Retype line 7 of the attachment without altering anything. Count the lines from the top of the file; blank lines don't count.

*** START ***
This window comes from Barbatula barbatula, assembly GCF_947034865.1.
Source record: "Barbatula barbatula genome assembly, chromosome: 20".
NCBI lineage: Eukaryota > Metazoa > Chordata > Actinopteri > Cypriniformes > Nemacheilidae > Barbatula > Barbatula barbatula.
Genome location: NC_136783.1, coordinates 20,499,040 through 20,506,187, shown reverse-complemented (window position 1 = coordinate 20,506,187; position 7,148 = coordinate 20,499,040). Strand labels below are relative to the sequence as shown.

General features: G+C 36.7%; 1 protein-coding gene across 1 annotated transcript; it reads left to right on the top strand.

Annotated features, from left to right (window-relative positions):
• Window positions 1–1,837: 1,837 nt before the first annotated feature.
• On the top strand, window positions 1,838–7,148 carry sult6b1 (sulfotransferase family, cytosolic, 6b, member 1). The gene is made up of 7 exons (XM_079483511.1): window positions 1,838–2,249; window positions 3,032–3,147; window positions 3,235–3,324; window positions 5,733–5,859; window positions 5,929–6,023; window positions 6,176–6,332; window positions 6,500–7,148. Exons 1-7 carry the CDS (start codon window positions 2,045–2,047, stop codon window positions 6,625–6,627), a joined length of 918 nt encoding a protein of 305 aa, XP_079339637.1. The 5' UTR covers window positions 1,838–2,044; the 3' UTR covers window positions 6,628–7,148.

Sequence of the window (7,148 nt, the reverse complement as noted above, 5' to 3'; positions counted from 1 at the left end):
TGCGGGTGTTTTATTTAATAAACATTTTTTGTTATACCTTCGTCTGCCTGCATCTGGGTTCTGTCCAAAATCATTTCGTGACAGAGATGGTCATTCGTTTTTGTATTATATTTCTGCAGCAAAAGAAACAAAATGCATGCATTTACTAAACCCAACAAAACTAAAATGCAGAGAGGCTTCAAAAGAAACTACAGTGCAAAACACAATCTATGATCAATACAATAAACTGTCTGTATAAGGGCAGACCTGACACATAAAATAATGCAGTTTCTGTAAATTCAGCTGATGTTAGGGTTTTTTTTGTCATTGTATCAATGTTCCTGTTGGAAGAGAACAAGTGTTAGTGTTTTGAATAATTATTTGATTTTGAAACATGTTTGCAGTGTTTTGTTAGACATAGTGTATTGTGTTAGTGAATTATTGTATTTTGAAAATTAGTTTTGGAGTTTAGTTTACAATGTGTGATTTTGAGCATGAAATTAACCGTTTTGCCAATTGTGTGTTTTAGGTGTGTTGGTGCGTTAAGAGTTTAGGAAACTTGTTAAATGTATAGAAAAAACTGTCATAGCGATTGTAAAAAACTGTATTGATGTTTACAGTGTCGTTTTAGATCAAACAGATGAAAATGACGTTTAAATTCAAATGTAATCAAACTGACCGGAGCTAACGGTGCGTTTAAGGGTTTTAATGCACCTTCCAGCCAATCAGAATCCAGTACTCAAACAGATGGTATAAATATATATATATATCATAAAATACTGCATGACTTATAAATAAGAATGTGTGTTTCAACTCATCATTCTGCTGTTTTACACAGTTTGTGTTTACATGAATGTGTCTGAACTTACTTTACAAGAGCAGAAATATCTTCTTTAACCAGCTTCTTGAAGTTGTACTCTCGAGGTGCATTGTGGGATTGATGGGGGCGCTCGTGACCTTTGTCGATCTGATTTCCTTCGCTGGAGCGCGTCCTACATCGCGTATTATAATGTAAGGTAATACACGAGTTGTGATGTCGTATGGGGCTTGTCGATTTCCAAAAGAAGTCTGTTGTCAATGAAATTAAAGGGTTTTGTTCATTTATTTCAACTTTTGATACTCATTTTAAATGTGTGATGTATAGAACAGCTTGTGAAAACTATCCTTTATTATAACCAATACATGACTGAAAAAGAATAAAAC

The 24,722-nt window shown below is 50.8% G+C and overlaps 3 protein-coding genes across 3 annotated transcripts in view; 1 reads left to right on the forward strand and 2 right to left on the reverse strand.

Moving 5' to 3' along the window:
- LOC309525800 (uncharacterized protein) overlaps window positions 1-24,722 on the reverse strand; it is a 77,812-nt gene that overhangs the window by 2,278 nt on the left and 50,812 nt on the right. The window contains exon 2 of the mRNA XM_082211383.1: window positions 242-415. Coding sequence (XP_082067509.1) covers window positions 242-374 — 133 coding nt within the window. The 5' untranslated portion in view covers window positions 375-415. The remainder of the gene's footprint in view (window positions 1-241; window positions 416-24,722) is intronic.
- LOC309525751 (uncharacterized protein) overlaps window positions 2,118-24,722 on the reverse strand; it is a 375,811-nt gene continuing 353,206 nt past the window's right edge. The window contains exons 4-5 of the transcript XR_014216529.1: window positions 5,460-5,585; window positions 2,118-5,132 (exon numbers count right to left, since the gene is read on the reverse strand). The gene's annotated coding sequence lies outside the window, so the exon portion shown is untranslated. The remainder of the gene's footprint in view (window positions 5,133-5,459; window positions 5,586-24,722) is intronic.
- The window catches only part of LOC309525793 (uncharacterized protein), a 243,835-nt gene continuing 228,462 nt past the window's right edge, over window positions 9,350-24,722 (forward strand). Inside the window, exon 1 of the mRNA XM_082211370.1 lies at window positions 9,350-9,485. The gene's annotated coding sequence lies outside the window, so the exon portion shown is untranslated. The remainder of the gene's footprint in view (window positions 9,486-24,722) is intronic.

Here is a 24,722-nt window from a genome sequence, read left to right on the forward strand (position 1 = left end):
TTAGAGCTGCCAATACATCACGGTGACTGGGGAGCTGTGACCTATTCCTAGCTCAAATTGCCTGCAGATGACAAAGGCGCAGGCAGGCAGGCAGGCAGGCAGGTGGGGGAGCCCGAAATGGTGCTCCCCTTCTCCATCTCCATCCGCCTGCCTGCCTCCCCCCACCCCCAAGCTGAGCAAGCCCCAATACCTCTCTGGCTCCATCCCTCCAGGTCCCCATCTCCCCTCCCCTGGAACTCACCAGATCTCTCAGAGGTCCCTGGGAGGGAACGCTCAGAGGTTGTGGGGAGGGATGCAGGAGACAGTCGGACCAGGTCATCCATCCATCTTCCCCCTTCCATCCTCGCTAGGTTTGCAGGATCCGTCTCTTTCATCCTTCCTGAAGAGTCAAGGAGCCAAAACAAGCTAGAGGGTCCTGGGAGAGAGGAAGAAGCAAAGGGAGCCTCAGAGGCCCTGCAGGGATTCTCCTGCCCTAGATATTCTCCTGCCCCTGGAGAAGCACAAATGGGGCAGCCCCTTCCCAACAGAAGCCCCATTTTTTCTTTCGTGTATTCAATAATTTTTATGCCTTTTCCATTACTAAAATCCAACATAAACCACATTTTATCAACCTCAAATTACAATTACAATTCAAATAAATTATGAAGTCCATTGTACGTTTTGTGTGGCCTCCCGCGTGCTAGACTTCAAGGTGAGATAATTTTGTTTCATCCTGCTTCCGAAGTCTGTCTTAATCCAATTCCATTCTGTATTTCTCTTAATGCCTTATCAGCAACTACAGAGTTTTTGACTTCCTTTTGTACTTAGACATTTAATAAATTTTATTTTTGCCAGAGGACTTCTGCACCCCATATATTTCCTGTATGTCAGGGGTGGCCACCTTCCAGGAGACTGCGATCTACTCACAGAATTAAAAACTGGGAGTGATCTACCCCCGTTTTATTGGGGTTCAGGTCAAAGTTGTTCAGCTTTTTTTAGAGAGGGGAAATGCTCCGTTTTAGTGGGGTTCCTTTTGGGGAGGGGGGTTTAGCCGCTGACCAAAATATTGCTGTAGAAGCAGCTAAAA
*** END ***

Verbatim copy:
• Window positions 1–1,837: 1,837 nt before the first annotated feature.